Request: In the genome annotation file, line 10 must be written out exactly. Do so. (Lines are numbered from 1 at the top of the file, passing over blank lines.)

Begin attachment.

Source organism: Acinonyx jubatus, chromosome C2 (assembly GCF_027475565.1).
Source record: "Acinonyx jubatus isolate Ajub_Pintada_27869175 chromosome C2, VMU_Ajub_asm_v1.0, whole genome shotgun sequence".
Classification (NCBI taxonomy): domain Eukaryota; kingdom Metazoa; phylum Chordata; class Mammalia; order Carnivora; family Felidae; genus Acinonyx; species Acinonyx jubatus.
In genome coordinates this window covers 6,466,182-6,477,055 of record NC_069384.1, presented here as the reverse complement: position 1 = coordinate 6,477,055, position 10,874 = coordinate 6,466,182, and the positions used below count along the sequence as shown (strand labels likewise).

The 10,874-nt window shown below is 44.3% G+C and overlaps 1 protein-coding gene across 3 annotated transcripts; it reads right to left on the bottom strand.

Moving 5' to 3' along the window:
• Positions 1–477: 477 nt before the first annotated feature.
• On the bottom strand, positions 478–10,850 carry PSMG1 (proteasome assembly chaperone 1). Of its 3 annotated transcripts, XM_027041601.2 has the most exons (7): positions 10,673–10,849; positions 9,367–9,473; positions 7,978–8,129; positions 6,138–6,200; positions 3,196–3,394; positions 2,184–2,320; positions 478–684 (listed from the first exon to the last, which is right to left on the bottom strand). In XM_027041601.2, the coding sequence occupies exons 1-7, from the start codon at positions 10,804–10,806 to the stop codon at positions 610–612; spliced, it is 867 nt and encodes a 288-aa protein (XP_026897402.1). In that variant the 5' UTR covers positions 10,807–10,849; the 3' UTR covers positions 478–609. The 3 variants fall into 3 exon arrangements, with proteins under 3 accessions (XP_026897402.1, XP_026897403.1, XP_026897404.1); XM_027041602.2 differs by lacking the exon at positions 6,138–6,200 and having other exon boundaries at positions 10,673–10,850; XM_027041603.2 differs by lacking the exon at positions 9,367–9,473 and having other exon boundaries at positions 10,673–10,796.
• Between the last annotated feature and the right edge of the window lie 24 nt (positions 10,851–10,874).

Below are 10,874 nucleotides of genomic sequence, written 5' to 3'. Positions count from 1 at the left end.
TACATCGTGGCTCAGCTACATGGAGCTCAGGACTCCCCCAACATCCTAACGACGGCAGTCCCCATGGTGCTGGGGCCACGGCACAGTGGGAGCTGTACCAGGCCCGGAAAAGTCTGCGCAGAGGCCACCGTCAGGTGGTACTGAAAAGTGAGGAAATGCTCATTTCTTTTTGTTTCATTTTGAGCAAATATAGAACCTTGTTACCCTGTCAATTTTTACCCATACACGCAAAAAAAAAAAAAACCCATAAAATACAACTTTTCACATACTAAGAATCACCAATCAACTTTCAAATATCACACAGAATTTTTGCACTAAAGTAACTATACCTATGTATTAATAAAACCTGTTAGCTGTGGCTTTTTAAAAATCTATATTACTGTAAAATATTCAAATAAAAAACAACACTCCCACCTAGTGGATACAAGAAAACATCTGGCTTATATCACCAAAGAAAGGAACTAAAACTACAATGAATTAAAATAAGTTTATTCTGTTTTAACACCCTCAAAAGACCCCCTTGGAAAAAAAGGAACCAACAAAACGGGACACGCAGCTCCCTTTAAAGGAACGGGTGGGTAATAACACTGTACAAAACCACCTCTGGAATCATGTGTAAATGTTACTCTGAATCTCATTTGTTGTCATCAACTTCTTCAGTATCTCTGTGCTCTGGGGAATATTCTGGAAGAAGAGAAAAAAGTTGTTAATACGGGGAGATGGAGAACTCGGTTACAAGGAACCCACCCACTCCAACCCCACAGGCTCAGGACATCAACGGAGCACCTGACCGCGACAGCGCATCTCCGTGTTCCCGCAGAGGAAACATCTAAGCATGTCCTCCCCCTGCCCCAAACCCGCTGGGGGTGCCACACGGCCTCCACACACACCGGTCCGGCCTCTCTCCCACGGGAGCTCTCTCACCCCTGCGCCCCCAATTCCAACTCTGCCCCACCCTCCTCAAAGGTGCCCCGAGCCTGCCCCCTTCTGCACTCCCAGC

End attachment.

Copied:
Below are 10,874 nucleotides of genomic sequence, written 5' to 3'. Positions count from 1 at the left end.